This is perhaps the most desired Nash in the world. It began with the end of Wold War II. Sensing an opportunity in the booming post-war marketplace, Nash Motors introduced a stylish wood-paneled version of their popular Ambassador called the Suburban. Featuring high-quality ash framing, with mahogany paneling supplied by Mitchell-Bentley of Owosso, Michigan, the Suburban coachwork was based on the handsome “slipstream” sedan, a classic 1940s streamlined design. Intended as an image-building model, the Suburban came loaded with options, such as “Cruising Gear” overdrive, a trend-setting “Weather-Eye” heater, and a remote control Zenith radio, which enabled the driver to change stations at the touch of his toe. Production of the Suburban was extremely limited. Between 1946 and 1948, Nash sold exactly 1,000examples of the exclusive Suburban; in 1947, 595 Suburbans were built, accounting for a mere 1.5% of Kenosha production. Extremely rare when new, the survival rate of these fascinating wood-trimmed Nash automobiles is incredibly low. Today, fewer than 20 examples are known to remain. This may be the most fully optioned Nash Surburban survivor in the world, with fender skirts, roof rack, visor, fog lamps and more. And of course, this is a Nash so the rear seat folds down to be a full sleeping bed.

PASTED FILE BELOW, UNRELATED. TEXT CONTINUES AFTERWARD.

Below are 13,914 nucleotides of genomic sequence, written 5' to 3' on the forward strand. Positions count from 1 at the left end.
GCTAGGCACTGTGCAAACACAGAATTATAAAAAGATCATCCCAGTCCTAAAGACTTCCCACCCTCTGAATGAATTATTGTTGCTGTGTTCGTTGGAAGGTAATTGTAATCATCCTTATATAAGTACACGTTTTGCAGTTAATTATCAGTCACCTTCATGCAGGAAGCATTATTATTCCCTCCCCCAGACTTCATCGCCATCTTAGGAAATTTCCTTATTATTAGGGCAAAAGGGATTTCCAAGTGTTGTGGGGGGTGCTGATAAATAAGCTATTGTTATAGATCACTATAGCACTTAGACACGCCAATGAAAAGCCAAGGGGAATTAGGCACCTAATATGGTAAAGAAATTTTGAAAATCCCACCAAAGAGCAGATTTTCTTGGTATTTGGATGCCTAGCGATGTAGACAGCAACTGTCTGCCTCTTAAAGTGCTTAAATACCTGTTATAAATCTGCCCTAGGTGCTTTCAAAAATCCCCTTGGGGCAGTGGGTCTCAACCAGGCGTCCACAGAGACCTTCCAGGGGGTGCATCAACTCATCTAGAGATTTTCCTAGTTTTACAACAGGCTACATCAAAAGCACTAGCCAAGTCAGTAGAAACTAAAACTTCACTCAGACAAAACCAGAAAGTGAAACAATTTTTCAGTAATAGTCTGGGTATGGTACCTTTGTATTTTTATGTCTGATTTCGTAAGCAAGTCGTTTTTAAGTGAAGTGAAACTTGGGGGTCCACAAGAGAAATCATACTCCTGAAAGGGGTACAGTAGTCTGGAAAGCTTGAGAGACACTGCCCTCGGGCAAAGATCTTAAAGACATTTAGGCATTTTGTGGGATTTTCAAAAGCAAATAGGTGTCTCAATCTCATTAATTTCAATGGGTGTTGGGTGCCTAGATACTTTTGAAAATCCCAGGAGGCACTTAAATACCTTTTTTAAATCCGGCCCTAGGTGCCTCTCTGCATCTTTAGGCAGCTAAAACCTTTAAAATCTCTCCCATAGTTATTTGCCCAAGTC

1948 Nash Suburban - $129,500